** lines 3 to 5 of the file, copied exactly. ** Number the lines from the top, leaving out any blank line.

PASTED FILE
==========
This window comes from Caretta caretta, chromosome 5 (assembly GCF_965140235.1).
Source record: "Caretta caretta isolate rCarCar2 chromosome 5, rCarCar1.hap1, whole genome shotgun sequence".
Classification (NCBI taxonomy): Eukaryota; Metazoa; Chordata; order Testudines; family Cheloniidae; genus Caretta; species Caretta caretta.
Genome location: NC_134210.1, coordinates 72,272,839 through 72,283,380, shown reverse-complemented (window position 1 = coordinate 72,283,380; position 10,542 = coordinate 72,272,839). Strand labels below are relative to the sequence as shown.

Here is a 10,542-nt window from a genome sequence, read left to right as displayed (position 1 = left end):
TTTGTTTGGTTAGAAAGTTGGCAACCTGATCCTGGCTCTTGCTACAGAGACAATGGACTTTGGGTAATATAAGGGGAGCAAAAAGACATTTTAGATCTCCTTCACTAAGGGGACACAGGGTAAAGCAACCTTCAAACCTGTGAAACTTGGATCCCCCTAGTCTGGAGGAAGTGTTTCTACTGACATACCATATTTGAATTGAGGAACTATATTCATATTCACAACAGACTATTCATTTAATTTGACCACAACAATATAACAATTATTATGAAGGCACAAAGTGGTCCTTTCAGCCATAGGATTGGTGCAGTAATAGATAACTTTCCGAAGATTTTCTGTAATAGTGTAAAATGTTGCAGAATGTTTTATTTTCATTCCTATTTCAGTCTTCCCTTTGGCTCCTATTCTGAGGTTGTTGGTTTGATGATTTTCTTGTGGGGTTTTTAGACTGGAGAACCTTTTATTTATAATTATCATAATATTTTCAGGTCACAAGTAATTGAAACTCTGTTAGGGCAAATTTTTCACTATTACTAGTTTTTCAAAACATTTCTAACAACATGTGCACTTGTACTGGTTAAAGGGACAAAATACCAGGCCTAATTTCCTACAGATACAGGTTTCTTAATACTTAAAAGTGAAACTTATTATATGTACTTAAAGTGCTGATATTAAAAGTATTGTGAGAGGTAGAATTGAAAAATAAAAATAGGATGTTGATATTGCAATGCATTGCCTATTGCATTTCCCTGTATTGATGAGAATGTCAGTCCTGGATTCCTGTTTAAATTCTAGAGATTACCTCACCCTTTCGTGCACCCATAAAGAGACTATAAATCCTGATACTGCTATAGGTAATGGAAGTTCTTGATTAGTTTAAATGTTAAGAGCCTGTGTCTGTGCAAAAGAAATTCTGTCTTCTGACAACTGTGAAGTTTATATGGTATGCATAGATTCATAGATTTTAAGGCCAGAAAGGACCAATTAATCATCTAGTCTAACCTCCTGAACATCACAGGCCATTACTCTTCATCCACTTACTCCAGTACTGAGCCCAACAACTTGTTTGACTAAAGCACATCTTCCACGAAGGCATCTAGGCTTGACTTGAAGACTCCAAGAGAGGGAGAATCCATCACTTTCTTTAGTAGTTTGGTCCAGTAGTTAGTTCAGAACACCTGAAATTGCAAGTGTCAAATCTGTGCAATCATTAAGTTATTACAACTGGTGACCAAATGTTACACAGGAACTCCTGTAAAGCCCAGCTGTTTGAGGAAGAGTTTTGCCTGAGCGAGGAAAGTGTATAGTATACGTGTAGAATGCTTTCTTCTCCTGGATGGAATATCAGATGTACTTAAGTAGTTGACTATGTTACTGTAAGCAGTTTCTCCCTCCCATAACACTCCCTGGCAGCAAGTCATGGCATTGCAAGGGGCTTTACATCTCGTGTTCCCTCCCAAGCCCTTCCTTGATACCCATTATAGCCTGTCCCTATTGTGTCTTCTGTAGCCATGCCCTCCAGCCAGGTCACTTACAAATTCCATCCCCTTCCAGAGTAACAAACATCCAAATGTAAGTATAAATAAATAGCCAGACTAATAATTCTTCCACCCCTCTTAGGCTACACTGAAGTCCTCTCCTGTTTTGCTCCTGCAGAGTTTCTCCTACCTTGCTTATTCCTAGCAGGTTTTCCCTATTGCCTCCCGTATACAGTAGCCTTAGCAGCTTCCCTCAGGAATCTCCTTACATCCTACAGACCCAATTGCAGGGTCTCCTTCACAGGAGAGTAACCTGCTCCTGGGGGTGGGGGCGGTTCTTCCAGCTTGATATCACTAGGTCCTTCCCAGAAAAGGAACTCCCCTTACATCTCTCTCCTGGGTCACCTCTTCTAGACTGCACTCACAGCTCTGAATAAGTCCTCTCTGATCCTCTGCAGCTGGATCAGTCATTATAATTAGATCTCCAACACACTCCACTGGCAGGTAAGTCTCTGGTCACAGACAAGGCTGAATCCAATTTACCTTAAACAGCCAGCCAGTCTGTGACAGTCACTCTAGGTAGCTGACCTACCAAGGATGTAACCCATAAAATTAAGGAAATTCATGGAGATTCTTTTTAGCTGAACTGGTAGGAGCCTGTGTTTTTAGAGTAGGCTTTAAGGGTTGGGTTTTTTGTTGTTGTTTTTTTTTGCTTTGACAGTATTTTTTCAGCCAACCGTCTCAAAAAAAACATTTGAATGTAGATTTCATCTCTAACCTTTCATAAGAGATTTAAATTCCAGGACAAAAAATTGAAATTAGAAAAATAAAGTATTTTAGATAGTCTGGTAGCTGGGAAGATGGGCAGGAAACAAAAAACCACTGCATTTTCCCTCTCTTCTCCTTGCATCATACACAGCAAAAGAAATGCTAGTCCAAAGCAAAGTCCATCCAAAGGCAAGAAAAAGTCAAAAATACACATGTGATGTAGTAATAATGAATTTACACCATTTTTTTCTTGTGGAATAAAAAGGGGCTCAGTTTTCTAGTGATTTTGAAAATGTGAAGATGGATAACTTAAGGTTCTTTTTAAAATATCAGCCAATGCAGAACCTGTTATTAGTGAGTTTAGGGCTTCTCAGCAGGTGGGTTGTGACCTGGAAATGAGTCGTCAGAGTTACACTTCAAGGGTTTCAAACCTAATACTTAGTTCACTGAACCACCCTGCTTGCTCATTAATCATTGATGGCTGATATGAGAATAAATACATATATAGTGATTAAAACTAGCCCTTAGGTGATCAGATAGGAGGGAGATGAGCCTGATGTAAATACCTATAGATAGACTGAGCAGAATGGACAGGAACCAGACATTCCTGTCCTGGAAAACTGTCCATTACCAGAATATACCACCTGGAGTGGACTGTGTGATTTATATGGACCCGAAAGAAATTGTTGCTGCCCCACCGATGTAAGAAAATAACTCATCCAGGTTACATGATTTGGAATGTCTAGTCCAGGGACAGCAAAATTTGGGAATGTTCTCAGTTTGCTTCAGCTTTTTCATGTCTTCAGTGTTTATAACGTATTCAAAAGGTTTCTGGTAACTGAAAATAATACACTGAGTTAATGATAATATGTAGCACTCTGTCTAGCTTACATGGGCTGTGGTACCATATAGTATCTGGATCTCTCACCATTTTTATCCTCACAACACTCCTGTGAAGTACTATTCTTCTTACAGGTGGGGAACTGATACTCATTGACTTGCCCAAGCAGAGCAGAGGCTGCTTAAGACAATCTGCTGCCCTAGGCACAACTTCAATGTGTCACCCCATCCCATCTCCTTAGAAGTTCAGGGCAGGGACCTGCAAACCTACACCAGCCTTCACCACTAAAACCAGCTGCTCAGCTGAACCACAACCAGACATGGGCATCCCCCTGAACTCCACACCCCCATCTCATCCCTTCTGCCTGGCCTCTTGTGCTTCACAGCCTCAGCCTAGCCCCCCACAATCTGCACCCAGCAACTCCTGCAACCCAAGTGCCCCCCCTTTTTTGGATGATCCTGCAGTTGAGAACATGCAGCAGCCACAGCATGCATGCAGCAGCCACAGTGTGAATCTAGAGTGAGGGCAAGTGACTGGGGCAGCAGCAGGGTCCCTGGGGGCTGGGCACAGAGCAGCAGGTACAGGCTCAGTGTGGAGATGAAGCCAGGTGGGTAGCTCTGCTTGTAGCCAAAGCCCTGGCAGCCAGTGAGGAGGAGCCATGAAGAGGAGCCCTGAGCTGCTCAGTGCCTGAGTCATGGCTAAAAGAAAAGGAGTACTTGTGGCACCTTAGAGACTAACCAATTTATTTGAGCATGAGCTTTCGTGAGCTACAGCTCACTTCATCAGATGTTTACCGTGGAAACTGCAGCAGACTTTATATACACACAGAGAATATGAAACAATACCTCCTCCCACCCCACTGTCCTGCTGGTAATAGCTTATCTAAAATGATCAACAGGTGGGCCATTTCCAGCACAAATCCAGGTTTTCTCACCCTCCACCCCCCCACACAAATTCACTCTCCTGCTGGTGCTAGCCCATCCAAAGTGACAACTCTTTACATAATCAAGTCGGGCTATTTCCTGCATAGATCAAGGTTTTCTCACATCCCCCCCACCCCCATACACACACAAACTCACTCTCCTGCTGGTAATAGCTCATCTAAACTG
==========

Classification (NCBI taxonomy): Eukaryota; Metazoa; Chordata; order Testudines; family Cheloniidae; genus Caretta; species Caretta caretta.
Genome location: NC_134210.1, coordinates 72,272,839 through 72,283,380, shown reverse-complemented (window position 1 = coordinate 72,283,380; position 10,542 = coordinate 72,272,839). Strand labels below are relative to the sequence as shown.

Here is a 10,542-nt window from a genome sequence, read left to right as displayed (position 1 = left end):